2. downtown businesses support more meter turnover for proximate parking availability to their business, but raising rates and discouraging people from coming downtown is the wrong way to free up some meters.

    I too would like to see the list of businesses who support the parking increases, I would like to know who not to patronize with my business.

  3. Well said, Ms. Arnold! I wondered if increasing fees for parking garages, and discouraging auto traffic to justify a downtown trolley weren’t the ultimate goals anyway. I, too, would reduce or stop my trips downtown if the rates went up without legitimate reasons. As far as I can tell, we do not have a parking problem worth raising rates or extending hours. If the city wants to raise rates and explain exactly what they want to spend the money on, I might be willing to listen. Otherwise, look for real problems to solve.

  4. I don’t know the parking situation in Boise – but across the country, misguided Business Improvement Districts and business owners constantly push back against an increase in fees using the excuse that an increase will cause motorists to flee to the suburban malls.

    Meanwhile, that businesses existing customers must circle 3 or 4 times to find a spot or end up walking several blocks while the owner has their vehicle parked out front and runs out every other hour to feed the meter.

    This is insanity. Business owners need to keep their cars out of metered parking. Furthermore, the 15 minutes spent trying to find parking costs the consumer way more than an extra 50 cents or a dollar over 2 hours. When you are spending $80 at the local hardware store or salon or whatever it is, does another dollar weigh your decision? No. That time spent circling certainly does.

    The best way to combat that is to increase the parking fee. Your best customers will find parking available and will HAPPILY pay an extra $1 or $2 dollars if it means that they can park close and not spend time searching for it. Even if you value your time at just minimum wage, that 15 minutes represents $2 on it’s own.

  5. It seems disingenuous for Arnold to say she won’t buy $500 worth of hair products from a downtown business if meter parking is increased to $1.50 per hour, especially when the first 20 minutes on the meter will still be free. I also find her shrill “shame on you” tone condescending and immature.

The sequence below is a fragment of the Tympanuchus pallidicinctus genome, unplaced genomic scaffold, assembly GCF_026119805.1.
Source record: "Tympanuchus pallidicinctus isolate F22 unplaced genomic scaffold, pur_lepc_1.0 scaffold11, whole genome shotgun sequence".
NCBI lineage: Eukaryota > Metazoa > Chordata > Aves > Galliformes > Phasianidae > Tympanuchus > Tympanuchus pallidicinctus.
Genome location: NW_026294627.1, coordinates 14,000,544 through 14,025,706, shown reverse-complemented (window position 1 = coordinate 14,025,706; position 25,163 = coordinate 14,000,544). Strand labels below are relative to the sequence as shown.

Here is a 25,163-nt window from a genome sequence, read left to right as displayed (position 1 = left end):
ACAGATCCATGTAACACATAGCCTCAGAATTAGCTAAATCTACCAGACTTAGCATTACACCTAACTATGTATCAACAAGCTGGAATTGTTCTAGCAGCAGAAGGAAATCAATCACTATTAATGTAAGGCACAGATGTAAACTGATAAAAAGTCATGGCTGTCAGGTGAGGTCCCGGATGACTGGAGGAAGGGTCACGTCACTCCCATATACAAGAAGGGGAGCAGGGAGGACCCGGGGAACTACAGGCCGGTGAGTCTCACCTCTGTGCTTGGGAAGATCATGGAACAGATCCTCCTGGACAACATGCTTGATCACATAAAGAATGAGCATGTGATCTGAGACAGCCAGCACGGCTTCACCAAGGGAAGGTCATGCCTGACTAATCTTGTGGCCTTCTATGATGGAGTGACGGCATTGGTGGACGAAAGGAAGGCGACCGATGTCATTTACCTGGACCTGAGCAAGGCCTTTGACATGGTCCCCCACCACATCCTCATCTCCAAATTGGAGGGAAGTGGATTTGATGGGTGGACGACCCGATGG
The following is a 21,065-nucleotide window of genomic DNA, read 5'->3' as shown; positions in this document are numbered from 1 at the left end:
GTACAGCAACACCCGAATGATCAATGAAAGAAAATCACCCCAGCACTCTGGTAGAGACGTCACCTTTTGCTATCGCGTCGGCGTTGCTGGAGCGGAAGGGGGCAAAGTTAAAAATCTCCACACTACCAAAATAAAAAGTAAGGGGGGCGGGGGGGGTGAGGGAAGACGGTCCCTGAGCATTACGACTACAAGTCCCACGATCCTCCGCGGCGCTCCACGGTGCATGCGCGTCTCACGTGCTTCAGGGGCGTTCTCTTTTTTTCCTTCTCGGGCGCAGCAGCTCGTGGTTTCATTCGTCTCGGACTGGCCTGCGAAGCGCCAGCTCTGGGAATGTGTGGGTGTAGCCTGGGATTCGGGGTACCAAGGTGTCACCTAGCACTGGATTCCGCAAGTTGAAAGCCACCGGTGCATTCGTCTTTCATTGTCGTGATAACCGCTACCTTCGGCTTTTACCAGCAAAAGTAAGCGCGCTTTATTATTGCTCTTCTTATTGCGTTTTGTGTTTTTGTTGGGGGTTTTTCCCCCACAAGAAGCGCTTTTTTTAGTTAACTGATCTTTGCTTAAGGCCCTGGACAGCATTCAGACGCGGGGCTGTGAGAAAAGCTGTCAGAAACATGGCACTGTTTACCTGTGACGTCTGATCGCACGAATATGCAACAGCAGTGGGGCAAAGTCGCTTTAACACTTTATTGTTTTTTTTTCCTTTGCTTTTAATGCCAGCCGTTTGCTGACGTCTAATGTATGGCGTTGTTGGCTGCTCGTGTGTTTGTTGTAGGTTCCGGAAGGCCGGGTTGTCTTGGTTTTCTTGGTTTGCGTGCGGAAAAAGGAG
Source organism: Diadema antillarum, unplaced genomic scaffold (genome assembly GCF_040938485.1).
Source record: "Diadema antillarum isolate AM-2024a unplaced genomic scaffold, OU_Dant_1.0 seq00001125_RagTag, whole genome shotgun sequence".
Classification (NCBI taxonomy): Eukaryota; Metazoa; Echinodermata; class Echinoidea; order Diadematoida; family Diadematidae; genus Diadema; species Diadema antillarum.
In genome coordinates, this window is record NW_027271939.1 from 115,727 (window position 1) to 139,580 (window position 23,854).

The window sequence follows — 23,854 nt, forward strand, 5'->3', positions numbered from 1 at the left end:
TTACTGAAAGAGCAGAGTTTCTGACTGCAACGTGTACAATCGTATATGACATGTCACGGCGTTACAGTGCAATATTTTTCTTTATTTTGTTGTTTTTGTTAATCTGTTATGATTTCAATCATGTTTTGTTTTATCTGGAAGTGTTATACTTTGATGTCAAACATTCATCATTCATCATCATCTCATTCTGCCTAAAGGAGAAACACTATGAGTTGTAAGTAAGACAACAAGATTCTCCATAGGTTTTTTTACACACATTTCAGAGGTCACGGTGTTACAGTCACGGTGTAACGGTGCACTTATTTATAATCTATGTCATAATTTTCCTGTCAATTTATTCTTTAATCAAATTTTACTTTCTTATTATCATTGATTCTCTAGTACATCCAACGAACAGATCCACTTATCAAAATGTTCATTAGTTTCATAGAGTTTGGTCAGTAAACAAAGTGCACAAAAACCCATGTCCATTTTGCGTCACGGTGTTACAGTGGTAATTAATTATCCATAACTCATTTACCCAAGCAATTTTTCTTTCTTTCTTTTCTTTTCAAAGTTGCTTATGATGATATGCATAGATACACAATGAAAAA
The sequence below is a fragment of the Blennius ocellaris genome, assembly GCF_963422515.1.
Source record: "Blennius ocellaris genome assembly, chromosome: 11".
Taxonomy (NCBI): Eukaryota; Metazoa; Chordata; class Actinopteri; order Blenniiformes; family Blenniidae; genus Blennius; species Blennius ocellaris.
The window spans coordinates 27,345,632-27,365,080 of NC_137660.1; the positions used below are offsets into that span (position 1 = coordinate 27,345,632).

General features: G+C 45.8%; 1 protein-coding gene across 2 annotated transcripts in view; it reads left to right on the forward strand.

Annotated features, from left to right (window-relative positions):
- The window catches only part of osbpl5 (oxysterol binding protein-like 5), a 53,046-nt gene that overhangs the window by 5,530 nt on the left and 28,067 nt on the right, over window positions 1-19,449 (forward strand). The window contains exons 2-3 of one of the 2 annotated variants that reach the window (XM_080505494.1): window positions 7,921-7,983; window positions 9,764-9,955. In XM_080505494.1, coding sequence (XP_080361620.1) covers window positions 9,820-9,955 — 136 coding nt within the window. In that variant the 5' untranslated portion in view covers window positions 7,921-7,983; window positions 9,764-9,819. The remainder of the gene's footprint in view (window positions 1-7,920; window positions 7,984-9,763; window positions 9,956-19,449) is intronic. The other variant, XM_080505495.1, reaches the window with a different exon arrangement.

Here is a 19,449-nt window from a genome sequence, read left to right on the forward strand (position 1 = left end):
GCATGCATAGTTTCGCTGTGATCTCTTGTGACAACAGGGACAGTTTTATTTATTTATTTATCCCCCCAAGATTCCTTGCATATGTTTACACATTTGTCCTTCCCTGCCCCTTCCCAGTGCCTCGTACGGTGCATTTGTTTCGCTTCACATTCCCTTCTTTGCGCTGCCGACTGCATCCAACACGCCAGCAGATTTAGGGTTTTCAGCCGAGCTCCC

6. I would agree with the increase parking fees IF the city council would set the example and give up their free parking in the Boise city garage. They should park on the street or in the parking garage and pay for it out of their own pockets.

    But of course city council folks deserve free parking…. not us regular citizens.

  7. Just curious, what would Dick Daley, Chicago’s Teflon X “mayor” whom Bieter apparently uses as a role model and aspires to emulate, do?

    Having said that, I avoid DT Boise, and its festering NE almost as religiously as I do the People’s Socialist Republik of Kaliphonia. Haven’t had to travel to the PSRK since I retired.

    Other than several unique medical facilities that are unfortunately located in Boise, I eschew DT yuppie-ville like the plague.

  8. The density of the downtown core has made the issue of street side parking irrelevant. There are not enough spots and way too much demand. The $1.8 million the city makes on parking, should be used to create (or help create via partnerships) easy, cheap, accessible parking garages. The perception of parking “difficulty” in downtown is a huge barrier in getting people to support businesses there. Since the city seems so concerned about businesses, they should take those funds and do something worthwhile with them. For a change.

  9. Rod in SE Boise
    Jul 24, 2013, 8:35 pm

    Parking meters exist to keep store employees from using up all the parking spaces and thus allow customers to come and go and spend money. The city should not try to make a profit from the meters.

  10. Good on ya, Rebecca! Very well said!

  11. Team Dave – you do not sound like a good person for a life of politics. I will not be supporting you should you find yourself running for gov. where you will find more opportunity to fleece the citizens.

Get the Guardian by email

Enter your email address: